Shifts Change, But Focus Doesn’t
Chest pains awoke James Alvarez, 82, in the middle of the night, but the Rio Vista resident tried to brush them off. His wife, Jeri, knew this was nothing to mess around with, as he had had a heart attack 20 years before. She called 9-1-1, even though he insisted he was fine.
The Bedside Shift Report is also known as the patient hand-off.
Paramedics didn’t agree, and James was rushed to NorthBay Medical Center where, in the wee hours of the morning, he underwent an angiogram in the catheterization lab. Results revealed major blockages in three arteries and within an hour he was being visited by the cardiovascular team. Vein mapping was conducted in Radiology, consent forms were filled out, and James was put on the schedule to have open heart, bypass surgery the next day.
“This is healthcare at its finest,” says Peter Dhaliwal, R.N. “Imagine the teamwork! From chest pain to angiogram, and then assembling a surgical team, ready to possibly do open heart surgery in the middle of the night? It’s an extraordinary effort.”
The emergency surgery was delayed, how-ever, due to James’ elevated enzyme levels, and he was transferred to Peter’s Acute Care Unit, where he was monitored for a couple of days before a successful open-heart surgery.
Patients and their families love it when we hand off at the bedside. It gives them a chance to ask questions.
—Jennifer Ha, R.N.
In addition to monitoring his vital signs, reassuring James and his family was an important part of the care Peter focused on during his 12-hour shift. He had received all of James’ medical history during the “Bedside Shift Report” when he came on duty at 7 a.m. Outgoing nurse Remy Casiano, R.N., had filled Peter in on the fact that James experienced a heart attack earlier that morning, and that he and his family were nervous about the surgical delay.
“The Bedside Shift Report is also known as the ‘patient hand-off,’ and this important step in patient care is handled at the bedside at every shift change,” explains Jennifer Ha, R.N., lead nurse for the Acute Care Unit’s day shift. As nurses work both eight- and 12-hour shifts, these hand-offs happen at every shift change. They are also conducted between nurses any time a patient is transferred between departments, whether it is the Emergency Department, the ICU or Acute Care Unit.
Patient hand-off used to be handled by nurses huddled over computers at the nurses’ station, far away from the patient and their families, Jennifer explains, but procedures were changed in 2014 in an effort to improve the patient experience.
“We’ve discovered that patients and their families love it when we hand off at the bedside. It gives them a chance to chime in and ask questions.”
During the hand-off, the outgoing nurse introduces the patient and the family to the incoming nurse and then, for privacy considerations, asks if the patient is comfortable with the nurses sharing medical information in the presence of people in the room. The nurses then open the patient’s medical record on the computer, review pertinent history and what occurred during the previous shift, check current vital signs, upcoming lab work or tests, what medications have been administered, and if any forms need to be completed.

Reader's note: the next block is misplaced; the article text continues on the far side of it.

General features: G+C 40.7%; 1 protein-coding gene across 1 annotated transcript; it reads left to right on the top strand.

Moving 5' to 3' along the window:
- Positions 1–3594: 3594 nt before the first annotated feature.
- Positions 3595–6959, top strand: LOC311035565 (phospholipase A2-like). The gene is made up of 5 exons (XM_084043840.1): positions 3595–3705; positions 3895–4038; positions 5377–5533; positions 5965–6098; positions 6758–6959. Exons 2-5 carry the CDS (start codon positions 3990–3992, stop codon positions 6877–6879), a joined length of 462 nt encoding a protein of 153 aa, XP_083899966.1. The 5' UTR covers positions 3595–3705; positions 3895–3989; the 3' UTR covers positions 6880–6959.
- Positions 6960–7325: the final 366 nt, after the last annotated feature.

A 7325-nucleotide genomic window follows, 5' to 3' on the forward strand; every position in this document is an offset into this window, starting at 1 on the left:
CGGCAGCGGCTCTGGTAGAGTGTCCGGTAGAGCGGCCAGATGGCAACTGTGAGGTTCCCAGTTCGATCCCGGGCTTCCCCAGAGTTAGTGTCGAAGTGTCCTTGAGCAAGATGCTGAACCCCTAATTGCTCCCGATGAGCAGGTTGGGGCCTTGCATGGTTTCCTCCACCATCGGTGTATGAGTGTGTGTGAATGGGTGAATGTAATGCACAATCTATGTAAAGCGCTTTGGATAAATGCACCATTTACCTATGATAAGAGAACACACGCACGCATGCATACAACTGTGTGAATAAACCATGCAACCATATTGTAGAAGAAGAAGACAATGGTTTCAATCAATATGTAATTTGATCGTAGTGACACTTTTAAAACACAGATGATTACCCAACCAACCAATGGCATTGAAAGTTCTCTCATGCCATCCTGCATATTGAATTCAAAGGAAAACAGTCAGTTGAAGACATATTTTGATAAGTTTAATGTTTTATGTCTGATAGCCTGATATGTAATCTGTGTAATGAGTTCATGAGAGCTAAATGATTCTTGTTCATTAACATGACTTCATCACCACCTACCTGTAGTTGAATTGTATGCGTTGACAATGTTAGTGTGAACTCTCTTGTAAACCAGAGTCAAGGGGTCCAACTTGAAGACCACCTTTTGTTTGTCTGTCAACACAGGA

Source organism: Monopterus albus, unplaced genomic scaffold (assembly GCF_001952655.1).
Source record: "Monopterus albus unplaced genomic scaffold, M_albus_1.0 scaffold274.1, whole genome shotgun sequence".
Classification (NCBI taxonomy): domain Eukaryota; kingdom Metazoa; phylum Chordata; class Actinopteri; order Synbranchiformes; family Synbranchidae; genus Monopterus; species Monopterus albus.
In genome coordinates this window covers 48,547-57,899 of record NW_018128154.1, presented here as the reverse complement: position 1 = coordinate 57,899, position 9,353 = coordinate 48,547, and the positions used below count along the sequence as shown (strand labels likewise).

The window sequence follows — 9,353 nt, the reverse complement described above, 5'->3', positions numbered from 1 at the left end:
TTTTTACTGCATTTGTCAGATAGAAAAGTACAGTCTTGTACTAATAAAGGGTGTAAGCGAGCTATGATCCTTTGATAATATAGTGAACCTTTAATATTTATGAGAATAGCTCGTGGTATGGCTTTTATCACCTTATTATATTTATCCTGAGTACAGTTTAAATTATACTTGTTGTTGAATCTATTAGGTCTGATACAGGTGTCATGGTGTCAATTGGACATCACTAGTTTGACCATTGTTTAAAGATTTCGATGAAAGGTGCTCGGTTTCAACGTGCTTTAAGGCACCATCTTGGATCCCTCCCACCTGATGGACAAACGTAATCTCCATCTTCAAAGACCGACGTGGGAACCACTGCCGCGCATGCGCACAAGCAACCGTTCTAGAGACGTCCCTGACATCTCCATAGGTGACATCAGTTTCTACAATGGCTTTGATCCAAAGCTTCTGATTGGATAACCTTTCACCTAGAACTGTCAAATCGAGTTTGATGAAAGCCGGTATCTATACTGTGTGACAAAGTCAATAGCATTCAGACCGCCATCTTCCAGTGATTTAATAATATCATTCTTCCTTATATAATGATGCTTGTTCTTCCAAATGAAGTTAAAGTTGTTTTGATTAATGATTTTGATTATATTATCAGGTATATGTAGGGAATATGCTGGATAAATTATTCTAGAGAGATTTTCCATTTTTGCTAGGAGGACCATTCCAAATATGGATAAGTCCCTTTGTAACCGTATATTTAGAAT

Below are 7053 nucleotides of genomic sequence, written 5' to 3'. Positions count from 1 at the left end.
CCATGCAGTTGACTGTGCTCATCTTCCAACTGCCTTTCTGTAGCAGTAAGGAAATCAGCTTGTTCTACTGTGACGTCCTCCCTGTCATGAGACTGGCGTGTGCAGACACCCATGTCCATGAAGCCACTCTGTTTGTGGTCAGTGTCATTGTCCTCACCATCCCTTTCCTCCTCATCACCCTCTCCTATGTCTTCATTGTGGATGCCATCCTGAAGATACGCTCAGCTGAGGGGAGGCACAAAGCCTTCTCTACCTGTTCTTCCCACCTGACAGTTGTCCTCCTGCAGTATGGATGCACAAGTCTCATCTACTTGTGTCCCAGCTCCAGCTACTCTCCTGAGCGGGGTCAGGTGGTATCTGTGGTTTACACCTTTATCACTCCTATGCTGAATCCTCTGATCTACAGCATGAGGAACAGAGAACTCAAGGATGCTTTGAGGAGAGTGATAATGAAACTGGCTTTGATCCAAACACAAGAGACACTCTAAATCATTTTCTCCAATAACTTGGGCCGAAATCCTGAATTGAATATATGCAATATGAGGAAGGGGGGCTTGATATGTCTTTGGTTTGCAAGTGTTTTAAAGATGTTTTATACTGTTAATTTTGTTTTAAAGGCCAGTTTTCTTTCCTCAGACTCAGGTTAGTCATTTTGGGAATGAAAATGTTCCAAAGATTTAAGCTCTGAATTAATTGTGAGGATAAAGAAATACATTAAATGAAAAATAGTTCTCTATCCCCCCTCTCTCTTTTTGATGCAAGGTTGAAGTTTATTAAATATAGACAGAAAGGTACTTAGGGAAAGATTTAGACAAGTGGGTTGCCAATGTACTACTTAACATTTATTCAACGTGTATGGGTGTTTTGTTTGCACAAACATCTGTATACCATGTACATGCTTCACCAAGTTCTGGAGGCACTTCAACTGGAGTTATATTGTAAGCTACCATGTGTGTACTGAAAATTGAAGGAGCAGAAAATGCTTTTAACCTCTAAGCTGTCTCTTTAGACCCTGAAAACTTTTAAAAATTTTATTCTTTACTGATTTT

“It’s our chance for the two of us to put our eyes on the patient,” Jennifer says. Together, the nurses inspect all wounds, incisions, drains, IVs, and catheters, and visually sweep the room for any physical safety issues.
“We also ask the patient and family if they have any needs or concerns, if the patient is in pain or what might have gone better for them in the past 12 hours, and what they hope for during the next 12 hours,” Jennifer adds. “We’ve found that doing this at the bedside helps reduce anxiety and helps the patients and families feel like they are really involved in their care and that their voices are being heard.”
InQuicker Makes Big Difference at VacaValley ER
Imagine going to the emergency room and only waiting 15 minutes to receive care. That’s the goal of InQuicker at NorthBay VacaValley Hospital for patients with low-level emergency care needs who make an appointment online.
Unveiled in the spring for patients with low-level emergency care needs, usage of InQuicker has soared, according to Sandy Piedra, clinical manager for Emergency Services. Morning appointments are now offered at 2, 6 and 9 a.m., and afternoon/evening appointments are taken at 1 p.m., and between 3 and 10:30 p.m., seven days a week. The patient fills out a form online with basic information and selects their desired appointment time. This information is immediately relayed to the charge nurse who reviews the information to ensure it is appropriate for the patient to wait at home.
InQuicker is a Nashville-based company that provides scheduling software to emergency departments in more than 300 hospitals nationwide. “Our goal is to have the patient seen by a provider within 15 minutes of their appointment time,” says Piedra. “And although it’s impossible to predict how long something will take, we want to have the patient in and out within an hour. If something does come up that inundates the Emergency Department, the InQuicker software can quickly send out notices to reschedule patients.”
InQuicker is not offered at NorthBay Medical Center in Fairfield because of the high volume of patients already using the Emergency Department.